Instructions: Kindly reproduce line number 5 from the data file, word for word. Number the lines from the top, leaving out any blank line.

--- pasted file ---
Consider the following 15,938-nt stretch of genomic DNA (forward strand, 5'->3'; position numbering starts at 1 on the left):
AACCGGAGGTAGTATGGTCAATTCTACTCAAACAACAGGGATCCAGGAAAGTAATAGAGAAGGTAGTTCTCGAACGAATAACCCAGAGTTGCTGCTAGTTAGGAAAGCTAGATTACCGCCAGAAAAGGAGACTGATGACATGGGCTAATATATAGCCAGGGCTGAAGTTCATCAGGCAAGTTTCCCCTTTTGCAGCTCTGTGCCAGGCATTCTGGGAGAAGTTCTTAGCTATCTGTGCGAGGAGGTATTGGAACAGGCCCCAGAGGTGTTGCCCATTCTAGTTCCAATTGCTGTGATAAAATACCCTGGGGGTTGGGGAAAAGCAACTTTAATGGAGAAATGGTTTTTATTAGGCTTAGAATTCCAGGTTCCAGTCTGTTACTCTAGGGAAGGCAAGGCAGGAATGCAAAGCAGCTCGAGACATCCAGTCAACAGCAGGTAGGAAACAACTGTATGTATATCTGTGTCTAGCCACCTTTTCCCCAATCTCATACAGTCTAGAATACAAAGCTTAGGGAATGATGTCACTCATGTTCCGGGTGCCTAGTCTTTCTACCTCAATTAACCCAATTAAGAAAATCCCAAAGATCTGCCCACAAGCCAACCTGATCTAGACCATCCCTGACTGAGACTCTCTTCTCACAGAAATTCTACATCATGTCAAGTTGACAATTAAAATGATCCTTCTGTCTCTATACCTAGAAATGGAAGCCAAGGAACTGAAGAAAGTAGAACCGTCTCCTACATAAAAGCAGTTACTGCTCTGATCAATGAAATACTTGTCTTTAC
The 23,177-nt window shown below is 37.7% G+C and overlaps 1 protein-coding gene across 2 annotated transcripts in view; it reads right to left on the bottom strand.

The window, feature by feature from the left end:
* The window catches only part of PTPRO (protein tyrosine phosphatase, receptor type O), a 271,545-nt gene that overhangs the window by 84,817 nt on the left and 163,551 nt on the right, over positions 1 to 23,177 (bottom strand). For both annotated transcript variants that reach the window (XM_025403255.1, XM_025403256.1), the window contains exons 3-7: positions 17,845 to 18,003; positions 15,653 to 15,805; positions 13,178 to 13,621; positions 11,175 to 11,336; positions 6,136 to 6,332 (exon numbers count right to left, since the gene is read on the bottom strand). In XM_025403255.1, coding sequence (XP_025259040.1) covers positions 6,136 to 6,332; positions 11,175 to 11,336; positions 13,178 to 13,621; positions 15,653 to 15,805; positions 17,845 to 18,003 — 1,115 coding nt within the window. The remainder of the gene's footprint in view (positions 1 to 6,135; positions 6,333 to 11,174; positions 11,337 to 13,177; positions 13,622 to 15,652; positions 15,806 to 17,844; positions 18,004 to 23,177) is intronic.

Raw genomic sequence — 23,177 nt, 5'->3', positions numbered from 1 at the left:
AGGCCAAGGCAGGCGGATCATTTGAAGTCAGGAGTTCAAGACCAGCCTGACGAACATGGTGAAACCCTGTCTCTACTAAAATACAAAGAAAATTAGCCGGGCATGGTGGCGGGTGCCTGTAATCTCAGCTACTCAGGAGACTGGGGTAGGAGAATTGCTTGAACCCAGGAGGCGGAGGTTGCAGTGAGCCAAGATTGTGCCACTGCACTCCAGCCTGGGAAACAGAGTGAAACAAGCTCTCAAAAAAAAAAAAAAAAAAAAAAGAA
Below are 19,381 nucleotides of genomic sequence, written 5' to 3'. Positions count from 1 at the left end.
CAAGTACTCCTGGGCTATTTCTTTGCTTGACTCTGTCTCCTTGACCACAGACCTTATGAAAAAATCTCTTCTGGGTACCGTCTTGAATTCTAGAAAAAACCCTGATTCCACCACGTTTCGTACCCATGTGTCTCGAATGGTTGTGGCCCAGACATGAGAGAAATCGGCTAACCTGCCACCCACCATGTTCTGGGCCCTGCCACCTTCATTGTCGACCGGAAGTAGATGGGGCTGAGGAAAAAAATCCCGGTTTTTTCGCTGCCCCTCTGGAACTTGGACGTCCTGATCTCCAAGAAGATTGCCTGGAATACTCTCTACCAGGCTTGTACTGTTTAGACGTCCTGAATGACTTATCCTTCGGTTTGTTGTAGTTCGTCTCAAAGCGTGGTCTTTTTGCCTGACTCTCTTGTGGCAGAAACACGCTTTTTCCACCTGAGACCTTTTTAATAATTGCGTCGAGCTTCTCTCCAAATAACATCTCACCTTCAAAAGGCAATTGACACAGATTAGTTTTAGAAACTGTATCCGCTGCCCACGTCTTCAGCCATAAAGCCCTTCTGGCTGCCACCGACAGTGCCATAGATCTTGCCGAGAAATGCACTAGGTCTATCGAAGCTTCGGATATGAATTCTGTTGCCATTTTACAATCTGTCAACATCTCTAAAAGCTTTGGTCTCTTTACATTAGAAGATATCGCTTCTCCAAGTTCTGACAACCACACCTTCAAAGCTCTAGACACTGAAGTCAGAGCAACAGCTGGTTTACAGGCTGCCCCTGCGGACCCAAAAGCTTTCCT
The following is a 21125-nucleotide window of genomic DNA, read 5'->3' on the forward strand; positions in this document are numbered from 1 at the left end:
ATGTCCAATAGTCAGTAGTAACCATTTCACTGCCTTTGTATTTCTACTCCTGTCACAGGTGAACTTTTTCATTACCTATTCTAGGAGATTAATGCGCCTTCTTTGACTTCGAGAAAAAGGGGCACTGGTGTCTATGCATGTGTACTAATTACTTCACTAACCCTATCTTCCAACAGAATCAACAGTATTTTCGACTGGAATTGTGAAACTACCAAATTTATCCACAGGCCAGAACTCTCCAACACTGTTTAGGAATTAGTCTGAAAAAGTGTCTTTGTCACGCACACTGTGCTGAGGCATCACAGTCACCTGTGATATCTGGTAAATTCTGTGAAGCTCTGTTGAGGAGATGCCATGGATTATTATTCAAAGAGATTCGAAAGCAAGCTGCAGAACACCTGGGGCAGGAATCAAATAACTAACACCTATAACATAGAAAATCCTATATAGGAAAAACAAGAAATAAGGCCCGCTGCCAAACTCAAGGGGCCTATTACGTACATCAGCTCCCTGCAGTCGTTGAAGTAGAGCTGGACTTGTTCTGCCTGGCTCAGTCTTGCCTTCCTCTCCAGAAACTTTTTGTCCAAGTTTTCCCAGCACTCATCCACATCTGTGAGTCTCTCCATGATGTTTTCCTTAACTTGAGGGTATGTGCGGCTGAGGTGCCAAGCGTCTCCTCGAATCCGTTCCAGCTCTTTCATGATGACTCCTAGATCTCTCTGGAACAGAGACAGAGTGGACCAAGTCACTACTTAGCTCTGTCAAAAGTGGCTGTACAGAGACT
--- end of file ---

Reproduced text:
* The window catches only part of PTPRO (protein tyrosine phosphatase, receptor type O), a 271,545-nt gene that overhangs the window by 84,817 nt on the left and 163,551 nt on the right, over positions 1 to 23,177 (bottom strand). For both annotated transcript variants that reach the window (XM_025403255.1, XM_025403256.1), the window contains exons 3-7: positions 17,845 to 18,003; positions 15,653 to 15,805; positions 13,178 to 13,621; positions 11,175 to 11,336; positions 6,136 to 6,332 (exon numbers count right to left, since the gene is read on the bottom strand). In XM_025403255.1, coding sequence (XP_025259040.1) covers positions 6,136 to 6,332; positions 11,175 to 11,336; positions 13,178 to 13,621; positions 15,653 to 15,805; positions 17,845 to 18,003 — 1,115 coding nt within the window. The remainder of the gene's footprint in view (positions 1 to 6,135; positions 6,333 to 11,174; positions 11,337 to 13,177; positions 13,622 to 15,652; positions 15,806 to 17,844; positions 18,004 to 23,177) is intronic.